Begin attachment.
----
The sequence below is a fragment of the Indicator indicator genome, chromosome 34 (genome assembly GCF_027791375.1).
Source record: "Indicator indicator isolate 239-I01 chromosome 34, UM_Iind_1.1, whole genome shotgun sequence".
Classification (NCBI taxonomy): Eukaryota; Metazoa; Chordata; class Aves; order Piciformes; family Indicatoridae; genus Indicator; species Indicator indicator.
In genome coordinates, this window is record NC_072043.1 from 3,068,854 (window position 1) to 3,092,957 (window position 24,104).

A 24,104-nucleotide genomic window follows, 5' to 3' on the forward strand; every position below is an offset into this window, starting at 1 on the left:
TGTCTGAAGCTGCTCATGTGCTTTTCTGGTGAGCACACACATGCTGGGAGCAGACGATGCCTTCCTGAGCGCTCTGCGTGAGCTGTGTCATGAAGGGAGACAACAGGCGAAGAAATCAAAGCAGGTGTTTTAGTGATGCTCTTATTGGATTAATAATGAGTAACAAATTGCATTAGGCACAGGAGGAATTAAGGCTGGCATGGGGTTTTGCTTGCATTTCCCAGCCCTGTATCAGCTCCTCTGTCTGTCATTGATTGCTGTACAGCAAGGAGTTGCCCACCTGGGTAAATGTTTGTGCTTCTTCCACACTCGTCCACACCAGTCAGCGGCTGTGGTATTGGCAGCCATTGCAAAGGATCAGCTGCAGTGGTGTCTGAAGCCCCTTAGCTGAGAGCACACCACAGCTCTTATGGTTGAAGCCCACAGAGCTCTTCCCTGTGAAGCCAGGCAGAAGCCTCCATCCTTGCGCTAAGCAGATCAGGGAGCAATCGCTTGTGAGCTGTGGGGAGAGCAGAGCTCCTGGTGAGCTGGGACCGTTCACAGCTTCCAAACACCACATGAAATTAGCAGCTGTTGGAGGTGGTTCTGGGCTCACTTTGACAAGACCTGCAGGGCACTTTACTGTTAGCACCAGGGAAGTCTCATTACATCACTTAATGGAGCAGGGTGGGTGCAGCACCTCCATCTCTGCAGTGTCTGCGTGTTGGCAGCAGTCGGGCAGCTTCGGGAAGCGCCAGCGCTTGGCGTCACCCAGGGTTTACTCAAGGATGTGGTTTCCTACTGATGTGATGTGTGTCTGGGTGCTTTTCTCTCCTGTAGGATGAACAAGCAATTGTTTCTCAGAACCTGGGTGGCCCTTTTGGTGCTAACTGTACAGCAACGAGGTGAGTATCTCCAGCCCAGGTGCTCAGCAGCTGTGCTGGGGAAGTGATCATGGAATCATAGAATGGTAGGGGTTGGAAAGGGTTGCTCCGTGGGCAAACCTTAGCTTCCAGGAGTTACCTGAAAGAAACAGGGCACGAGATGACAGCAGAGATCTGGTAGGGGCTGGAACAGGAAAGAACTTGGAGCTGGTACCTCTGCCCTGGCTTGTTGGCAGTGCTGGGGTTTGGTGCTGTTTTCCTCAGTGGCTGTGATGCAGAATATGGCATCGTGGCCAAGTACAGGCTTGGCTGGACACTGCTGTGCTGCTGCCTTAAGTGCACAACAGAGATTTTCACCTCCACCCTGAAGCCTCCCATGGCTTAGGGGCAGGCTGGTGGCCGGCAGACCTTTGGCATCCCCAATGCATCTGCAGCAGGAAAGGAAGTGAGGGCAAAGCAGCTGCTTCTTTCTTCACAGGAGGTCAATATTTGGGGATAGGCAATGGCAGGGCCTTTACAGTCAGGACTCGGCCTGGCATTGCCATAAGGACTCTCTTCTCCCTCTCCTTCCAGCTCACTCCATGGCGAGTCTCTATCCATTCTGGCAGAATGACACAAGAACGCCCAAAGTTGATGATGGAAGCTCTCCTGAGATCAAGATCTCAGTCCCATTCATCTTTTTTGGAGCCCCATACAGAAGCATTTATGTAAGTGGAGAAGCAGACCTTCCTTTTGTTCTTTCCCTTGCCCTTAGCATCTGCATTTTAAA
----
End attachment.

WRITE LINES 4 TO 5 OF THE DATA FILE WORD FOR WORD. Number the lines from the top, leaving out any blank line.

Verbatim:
In genome coordinates, this window is record NC_072043.1 from 3,068,854 (window position 1) to 3,092,957 (window position 24,104).

A 24,104-nucleotide genomic window follows, 5' to 3' on the forward strand; every position below is an offset into this window, starting at 1 on the left: